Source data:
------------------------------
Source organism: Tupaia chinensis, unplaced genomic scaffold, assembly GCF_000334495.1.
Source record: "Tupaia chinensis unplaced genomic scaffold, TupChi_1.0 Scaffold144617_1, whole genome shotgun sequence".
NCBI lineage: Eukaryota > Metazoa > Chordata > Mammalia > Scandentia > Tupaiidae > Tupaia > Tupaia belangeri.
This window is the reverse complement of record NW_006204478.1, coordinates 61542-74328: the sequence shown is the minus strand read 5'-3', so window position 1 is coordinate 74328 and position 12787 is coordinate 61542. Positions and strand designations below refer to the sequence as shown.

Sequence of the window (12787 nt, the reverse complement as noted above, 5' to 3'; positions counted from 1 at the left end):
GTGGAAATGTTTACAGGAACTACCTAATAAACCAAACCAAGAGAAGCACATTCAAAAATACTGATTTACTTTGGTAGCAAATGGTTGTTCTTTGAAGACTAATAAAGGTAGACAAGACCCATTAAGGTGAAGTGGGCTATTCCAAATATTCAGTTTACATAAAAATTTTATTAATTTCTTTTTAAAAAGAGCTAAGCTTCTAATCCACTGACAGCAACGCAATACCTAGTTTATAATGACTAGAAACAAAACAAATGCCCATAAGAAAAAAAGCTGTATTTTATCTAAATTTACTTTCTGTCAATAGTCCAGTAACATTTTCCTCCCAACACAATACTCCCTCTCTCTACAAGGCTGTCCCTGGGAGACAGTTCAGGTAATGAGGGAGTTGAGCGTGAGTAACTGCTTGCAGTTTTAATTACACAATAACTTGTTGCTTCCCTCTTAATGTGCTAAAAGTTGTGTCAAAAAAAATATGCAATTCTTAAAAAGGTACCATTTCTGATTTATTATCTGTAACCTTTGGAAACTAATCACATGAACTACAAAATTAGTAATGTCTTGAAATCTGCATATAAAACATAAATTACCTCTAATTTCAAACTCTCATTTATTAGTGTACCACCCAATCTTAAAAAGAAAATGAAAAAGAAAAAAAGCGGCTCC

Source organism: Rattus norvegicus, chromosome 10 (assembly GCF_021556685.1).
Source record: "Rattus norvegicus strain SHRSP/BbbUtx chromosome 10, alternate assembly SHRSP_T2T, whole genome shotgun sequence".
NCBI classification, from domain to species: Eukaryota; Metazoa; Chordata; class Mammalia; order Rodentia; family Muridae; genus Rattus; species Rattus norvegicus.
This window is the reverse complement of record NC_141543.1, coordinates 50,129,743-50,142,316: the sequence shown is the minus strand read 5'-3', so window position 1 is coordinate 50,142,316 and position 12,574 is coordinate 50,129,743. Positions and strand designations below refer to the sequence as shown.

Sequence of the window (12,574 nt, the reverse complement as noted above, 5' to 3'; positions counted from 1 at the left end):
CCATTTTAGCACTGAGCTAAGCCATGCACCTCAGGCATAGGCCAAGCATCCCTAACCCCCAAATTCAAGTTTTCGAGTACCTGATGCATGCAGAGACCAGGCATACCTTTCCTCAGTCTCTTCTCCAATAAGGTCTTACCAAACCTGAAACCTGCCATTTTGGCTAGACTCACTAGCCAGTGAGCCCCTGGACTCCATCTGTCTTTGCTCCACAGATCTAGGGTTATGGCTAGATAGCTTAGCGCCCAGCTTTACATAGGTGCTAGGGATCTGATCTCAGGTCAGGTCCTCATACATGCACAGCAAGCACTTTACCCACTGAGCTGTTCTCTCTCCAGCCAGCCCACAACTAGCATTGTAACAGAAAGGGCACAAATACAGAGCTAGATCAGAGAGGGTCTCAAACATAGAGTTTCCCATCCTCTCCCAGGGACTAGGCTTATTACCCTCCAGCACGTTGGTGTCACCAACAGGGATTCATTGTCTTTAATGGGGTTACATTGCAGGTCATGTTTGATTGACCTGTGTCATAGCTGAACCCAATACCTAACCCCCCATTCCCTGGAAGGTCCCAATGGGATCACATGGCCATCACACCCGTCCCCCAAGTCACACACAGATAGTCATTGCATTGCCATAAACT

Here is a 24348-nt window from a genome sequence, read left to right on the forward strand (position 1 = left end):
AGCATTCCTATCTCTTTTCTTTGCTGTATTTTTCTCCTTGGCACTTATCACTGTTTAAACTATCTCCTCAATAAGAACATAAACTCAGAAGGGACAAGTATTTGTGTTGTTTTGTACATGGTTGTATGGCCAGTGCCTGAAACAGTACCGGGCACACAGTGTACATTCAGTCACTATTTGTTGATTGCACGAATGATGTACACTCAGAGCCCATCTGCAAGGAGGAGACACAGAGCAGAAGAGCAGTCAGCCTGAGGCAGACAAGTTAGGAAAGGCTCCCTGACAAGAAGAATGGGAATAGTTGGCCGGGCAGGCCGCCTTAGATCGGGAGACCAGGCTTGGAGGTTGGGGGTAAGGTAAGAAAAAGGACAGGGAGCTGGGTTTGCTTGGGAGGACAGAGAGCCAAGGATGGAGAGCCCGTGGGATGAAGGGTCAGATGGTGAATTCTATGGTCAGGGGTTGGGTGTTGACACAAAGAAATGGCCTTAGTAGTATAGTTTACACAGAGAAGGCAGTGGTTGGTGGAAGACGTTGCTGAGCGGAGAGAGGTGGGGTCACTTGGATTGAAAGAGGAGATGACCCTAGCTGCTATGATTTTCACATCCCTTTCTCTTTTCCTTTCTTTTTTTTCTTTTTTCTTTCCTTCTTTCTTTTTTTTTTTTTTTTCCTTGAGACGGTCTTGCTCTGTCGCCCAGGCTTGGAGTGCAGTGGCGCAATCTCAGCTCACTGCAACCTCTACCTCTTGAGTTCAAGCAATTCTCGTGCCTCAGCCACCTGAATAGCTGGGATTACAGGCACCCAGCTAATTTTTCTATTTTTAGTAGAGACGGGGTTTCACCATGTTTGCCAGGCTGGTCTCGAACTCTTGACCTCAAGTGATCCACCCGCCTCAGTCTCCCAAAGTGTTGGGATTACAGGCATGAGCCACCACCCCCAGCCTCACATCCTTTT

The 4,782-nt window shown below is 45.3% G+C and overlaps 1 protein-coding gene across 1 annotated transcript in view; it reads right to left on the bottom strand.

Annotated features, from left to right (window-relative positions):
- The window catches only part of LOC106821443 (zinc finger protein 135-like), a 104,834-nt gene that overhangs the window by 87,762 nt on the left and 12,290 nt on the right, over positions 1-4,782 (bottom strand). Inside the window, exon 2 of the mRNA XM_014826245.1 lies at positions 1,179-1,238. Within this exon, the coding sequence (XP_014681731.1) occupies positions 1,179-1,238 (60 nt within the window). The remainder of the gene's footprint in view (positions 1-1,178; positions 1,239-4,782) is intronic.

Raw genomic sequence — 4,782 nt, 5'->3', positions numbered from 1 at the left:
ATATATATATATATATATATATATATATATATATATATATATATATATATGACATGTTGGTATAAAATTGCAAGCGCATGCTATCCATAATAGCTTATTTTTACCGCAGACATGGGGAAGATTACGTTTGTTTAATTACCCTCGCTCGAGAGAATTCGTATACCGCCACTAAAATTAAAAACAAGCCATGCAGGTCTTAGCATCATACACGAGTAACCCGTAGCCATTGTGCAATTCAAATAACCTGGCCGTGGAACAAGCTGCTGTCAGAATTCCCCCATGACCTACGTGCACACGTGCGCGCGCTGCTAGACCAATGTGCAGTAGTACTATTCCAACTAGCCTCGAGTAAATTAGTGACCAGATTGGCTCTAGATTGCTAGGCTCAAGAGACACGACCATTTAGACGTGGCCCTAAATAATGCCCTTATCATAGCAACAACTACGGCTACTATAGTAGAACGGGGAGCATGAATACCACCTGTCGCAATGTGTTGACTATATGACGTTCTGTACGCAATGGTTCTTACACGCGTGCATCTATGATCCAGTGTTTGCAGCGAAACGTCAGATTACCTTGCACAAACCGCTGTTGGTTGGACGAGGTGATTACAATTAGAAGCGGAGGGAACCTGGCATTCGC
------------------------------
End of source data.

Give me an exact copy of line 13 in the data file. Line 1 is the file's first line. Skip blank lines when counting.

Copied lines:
Here is a 24348-nt window from a genome sequence, read left to right on the forward strand (position 1 = left end):